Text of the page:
1. Customer Advocacy: A customer advocacy question asks if the customer agrees with the following statement, “the brand cares about me, not just the bottom line.”  The concept of trust is perhaps more evident in customer advocacy.  Customers who agree with this statement trust the brand to do right by them, and not subjugate their best interests to profits.  Customers who trust the brand to do the right thing are more likely to remain loyal.

We’ve seen some loyalty surveys (particular those employing the NPS methodology), which only ask the loyalty proxy with little or no other areas of investigation.  We believe this is a bad practice for a number of reasons:

  1. Customer Experience: Customers who have affirmatively taken the action of clicking on the survey want to give you their opinion (they want to participate in the survey), and based on their experience are expecting a multiple question survey.  Presenting them with just one rating scale risks alienating them as they may feel they didn’t get an appropriate opportunity to share their opinion, and ultimately feel it was not worth their time to participate.  Secondly, some customers may conclude the survey system is broken in some way as it only presented them with one question, resulting in customer confusion.
  1. Actionable Research Results: A survey consisting of one NPS rating is not going to yield any information from which to draw conclusions about how customers feel about the brand.  It will produce an average rating and frequency of promoters and detractors, but no context in which to interpret the results.

Establishing and measuring loyalty proxies are an important first step in evaluating brand perception.  Additional areas of investigation should include indentifying and comparing customer impressions of the brand to your desired brand personality, and evaluate customer engagement or wallet share.

 

In a subsequent post, we will address ways to measure the brand personality.

Also, in a subsequent post, we will explore ways to measure engagement/wallet share.

 

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Build Call to Action into Your Brand Perception Research

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These days, post-transaction surveys are ubiquitous.  Brands large and small take advantage of internet-based survey technology to evaluate the customer experience at almost every touch point.  Similarly, loyalty proxy methodologies such as Net Promoter (NPS) are very much in vogue.  However, many NPS surveys are fielded in a post-transaction context (potentially exposing the research to sampling bias as a result of only hearing from customers who have recently conducted a transaction), and are not designed in a manner that will give managers appropriate information upon which to take action on the research.

At their core, loyalty proxies are brand perception research – not transactional.  We believe it is a best practice to define the sample frame as the entire customer base, as opposed to customers who have recently interacted with the brand.  Ultimately, these surveys are image and perception research of the brand across the entire customer base.

Happily, this perception research offers an excellent opportunity to gather customer perceptions of the brand, compare them to your desired brand image, as well as measure engagement or wallet share.  An excellent survey instrument to accomplish this is a survey divided into three parts:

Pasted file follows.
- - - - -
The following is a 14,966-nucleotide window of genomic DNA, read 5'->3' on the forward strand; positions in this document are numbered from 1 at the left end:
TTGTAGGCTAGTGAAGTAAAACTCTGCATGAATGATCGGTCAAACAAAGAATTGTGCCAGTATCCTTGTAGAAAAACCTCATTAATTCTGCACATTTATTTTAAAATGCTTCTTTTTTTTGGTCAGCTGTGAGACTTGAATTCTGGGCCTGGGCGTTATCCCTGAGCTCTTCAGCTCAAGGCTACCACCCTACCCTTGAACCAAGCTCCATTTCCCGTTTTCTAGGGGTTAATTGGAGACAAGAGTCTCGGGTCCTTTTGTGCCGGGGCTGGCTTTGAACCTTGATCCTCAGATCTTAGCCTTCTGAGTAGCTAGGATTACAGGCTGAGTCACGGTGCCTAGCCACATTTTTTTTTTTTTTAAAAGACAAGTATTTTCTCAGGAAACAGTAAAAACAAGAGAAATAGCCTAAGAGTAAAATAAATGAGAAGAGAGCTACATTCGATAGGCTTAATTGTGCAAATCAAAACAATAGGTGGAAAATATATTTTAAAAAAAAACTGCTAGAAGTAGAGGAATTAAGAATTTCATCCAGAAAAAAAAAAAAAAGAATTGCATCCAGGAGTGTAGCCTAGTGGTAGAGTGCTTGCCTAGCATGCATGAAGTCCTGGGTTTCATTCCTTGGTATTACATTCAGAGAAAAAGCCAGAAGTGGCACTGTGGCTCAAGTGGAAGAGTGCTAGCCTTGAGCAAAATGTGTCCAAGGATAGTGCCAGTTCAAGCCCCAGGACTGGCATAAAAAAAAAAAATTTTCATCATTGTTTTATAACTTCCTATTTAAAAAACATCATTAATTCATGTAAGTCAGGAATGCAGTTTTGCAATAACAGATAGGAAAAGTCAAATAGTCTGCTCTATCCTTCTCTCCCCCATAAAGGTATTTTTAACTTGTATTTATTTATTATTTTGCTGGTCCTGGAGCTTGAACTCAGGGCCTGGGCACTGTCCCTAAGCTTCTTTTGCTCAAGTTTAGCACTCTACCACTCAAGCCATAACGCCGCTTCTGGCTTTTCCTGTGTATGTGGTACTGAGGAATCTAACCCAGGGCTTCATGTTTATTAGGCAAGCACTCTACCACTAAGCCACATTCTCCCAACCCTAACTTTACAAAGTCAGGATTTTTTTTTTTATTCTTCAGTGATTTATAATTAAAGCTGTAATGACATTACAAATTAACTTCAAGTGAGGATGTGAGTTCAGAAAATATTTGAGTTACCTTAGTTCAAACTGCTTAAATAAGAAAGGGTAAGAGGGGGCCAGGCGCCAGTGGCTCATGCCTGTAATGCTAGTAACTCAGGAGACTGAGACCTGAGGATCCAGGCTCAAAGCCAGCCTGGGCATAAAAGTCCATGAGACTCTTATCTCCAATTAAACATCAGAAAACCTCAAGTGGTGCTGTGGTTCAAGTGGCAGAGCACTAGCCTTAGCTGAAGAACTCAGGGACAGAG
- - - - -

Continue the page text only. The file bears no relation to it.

• Loyalty Proxy: Consisting of the NPS rating or some other appropriate measure and 1 or 2 follow up questions to explore why the customer gave the NPS rating they did.
  • Image perception: consisting of 3 or 4 questions to determine how customers perceive the brand.
  • Engagement/Wallet Share: consisting of 3 or 4 questions to determine if the customer considers the brand their primary provider, and to gauge share of wallet of various financial products & services across the brand and its competitors.

This research plan will not only yield an NPS, but it will provide insight into why the customers assigned the NPS they did, evaluate the extent to which the entire customer base’s impressions of the brand matches your desired brand image, as well as identify how the brand is perceived by promoters and detractors. This plan will also yield valuable insight into share of wallet, and how wallet share differs for promoters and detractors.

Such a survey need not be long, the above objectives can be accomplished with 10 – 12 questions and will probably take less than 5 minutes for the customer to complete.

In a subsequent posts, we will explore each of these 3-parts of the survey in more detail:

 

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Research Tools to Monitor Planned Interactions Through the Customer Life Cycle

As we explored in an earlier post, 3 Types of Customer Interactions Every Customer Experience Manager Must Understand, there are three types of customer interactions: Stabilizing, Critical, and Planned.

The third of these, “planned” interactions, are intended to increase customer profitability through up-selling and cross-selling.

These interactions are frequently triggered by changes in the customer’s purchasing patterns, account usage, financial situation, family profile, etc. CRM analytics combined with Big Data are becoming quite effective at recognizing such opportunities and prompting action from service and sales personnel. Customer experience managers should have a process to record and analyze the quality of execution of planned interactions with the objective of evaluating the performance of the brand at the customer brand interface – regardless of the channel.